From a commercial point of view, the charging of an EV requires a medium for containing or conducting data for authentication, authorization and accounting (AAA) (III). Authentication of a user in front of an EVSE could be done for instance via RFID cards, magnetic or smart cards, key panels or near field communication by cellular phones. Alternatively, authentication data can be transferred via a communication line directly out of the EV. In order to exchange the commercially relevant data, the use of the media must be further specified by standards for protocols and data types (IV). Considering protocol aspects, the standard IEC 15118 is currently developed. It will enable the automatic exchange of information between an EV and an EVSE. Therefore, standard message types for transferring session, status, metering and billing data are defined on different layers of the OSI Model. In addition to protocols using the communication connection, there is a clear commercial need for the definition of basic identifiers (IDs) that can be used throughout the information systems of involved companies. The remainder of this paper focuses on identification issues and discusses possible and necessary IDs for roaming with EV.
Every Identifier (ID) has a certain scope in which it is valid. For roaming, the distinction of intra-company and inter-company IDs (henceforth called uniform IDs) is essential. While intra-company IDs such as customer numbers are sufficient for many commercial applications, roaming requires uniform IDs for involved objects to allow for inter-company data exchange. Since uniform IDs require significant standardization efforts, it is worth to investigate which IDs should to be uniform in which cases. The cases clearly depend on the underlying business model(s) and technical choices. However, two abstract scenarios can cover many of them. Both scenarios differ from each other only with respect to the sequence of communication steps (Fig. 12).
In scenario A, the EV User (or its EV on behalf of him) passes all information needed for authentication through the EVSE (A1) to the EVSE Operator (A2). The EVSE Operator forwards the information to the E-Mobility Provider and requests AAA for the EV User (A3). If the response (A4) is positive, the EVSE Operator unlocks the EVSE for charging (A5). In scenario B, the EV User directly connects to the E-Mobility Provider (B1) for AAA. If authorization is successful, the E-Mobility Provider requests the EVSE Operator (B2) to unlock the particular EVSE for charging (B3).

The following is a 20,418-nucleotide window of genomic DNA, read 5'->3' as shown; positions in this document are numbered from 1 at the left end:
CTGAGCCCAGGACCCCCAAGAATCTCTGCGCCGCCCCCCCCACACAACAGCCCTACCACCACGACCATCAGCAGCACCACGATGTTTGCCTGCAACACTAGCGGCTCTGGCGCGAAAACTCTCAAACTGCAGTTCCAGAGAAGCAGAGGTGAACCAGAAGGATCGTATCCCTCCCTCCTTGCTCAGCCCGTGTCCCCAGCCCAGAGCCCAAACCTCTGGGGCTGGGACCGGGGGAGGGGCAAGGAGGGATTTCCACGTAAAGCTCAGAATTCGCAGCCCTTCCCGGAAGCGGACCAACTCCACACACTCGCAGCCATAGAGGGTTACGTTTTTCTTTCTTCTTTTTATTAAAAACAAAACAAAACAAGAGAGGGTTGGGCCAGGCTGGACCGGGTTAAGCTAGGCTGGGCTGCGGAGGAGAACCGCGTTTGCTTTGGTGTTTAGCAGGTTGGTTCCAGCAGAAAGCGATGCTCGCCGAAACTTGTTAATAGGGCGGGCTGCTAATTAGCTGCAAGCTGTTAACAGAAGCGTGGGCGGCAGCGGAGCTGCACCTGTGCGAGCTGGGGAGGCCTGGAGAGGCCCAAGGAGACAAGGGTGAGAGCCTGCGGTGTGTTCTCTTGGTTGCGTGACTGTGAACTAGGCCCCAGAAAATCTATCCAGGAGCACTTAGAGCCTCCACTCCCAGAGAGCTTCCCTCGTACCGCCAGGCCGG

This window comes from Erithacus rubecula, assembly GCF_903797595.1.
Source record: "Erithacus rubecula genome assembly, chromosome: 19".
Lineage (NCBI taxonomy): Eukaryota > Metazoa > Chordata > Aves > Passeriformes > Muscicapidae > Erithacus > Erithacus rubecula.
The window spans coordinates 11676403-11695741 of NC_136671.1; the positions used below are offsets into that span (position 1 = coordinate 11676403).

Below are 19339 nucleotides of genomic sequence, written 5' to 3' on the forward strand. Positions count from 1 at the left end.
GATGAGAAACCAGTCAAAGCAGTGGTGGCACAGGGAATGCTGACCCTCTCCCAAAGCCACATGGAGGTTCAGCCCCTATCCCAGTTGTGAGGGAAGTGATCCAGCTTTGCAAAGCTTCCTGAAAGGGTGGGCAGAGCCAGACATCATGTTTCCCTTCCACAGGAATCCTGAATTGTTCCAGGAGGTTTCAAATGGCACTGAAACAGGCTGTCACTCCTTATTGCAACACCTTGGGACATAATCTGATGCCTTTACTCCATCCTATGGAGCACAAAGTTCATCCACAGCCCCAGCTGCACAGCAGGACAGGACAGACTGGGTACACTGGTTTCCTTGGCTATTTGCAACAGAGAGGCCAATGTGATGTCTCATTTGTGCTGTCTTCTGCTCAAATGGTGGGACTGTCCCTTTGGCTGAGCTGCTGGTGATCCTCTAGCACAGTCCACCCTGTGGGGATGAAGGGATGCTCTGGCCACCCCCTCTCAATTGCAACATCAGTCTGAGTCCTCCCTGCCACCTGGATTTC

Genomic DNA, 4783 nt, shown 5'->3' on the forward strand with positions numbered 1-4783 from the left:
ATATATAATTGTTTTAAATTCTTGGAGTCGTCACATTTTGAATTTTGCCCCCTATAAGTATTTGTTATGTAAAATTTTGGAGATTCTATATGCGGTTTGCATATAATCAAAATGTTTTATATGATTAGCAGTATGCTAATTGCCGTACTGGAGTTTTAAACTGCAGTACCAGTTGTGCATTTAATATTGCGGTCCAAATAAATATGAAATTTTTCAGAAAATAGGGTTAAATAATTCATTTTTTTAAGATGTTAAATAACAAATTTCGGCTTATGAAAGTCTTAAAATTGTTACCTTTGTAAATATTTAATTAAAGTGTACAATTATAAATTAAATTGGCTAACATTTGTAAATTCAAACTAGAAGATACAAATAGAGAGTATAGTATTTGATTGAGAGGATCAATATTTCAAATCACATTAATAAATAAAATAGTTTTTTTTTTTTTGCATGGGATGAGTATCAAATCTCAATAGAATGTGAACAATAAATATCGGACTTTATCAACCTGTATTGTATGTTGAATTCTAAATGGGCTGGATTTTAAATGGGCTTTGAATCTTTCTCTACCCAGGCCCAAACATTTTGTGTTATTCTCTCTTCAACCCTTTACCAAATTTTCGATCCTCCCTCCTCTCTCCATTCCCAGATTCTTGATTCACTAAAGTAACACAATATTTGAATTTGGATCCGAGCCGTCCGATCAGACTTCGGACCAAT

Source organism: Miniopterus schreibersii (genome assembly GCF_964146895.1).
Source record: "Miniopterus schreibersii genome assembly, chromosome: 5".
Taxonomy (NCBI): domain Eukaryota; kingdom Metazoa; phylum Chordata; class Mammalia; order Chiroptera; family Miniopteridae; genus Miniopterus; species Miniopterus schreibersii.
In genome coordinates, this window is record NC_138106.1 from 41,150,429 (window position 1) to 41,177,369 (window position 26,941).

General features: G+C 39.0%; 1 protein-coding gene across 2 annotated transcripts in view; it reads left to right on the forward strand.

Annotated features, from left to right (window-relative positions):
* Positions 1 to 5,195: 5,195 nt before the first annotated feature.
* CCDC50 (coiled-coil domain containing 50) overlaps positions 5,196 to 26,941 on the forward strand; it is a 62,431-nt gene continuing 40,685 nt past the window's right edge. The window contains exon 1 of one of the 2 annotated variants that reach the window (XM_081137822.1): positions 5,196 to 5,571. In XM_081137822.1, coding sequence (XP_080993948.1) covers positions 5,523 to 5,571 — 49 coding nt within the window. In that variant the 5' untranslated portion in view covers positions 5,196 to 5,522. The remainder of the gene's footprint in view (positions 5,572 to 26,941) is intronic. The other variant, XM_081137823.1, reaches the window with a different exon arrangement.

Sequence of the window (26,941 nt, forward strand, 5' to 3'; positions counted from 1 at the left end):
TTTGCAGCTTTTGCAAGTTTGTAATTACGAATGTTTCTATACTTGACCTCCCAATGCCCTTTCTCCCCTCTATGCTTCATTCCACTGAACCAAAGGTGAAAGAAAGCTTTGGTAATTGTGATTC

Investigating four roaming relevant IDs reveals that – with respect to the need for uniformity – each scenario requires at least one uniform ID (Fig. 13). However, even where uniform IDs are optional, standardization of such IDs is advantageous. Assuming scenario B with authentication of an EV user by a cellular phone, the EV user needs to transfer the IDs of the EVSE and the EVSE Operator to the E-Mobility provider. If the EV User is required to manually type these numbers in his cellular phone, the usability decreases considerably when all EVSE Operators use very different formats for these IDs. Very comfortable would be an App that allows to take a picture of a code (e.g. bar code, matrix code, or simply number in standardized format) in order to get the EVSE ID on the smartphone.
At the beginning of this chapter, it was motivated why the energy transmission to EV is of high relevance. Its character of a fixed and intersection point was explained. For this fixed and intersection point, three fundamental dimensions, namely the electrical, the organizational and the informational dimension, were presented and discussed. Afterwards, the informational dimension was further detailed with the help of an information system. The relevance and usage of the information system finally was illustrated by the example of e-mobility roaming.
All in all, with EV being at the point of broader market penetration, the question of the informational integration of these EV into infrastructure and its interaction with user services becomes more important. Although, information and communication technology has to be seen as a helpful enabling technology of EV usage, it has to be stated that ICT itself needs resources to efficiently serve the requirements of EV stakeholders.
Even though many activities have already started (cf. standardization), a lot of more effort is needed to efficiently and economically use ICT for EV. The proposed overview of an information system that explicitly combines the user perspective with ICT components at an adequate chosen fixed and intersection point (“energy transmission”) can be a good starting point for the integration of on-going research activities and derivation of further research questions.
This work was supported by the German Federal Ministry of Economics and Technology (Smart Wheels: Grant 01ME09020; Smart Watts: Grant 01ME08015).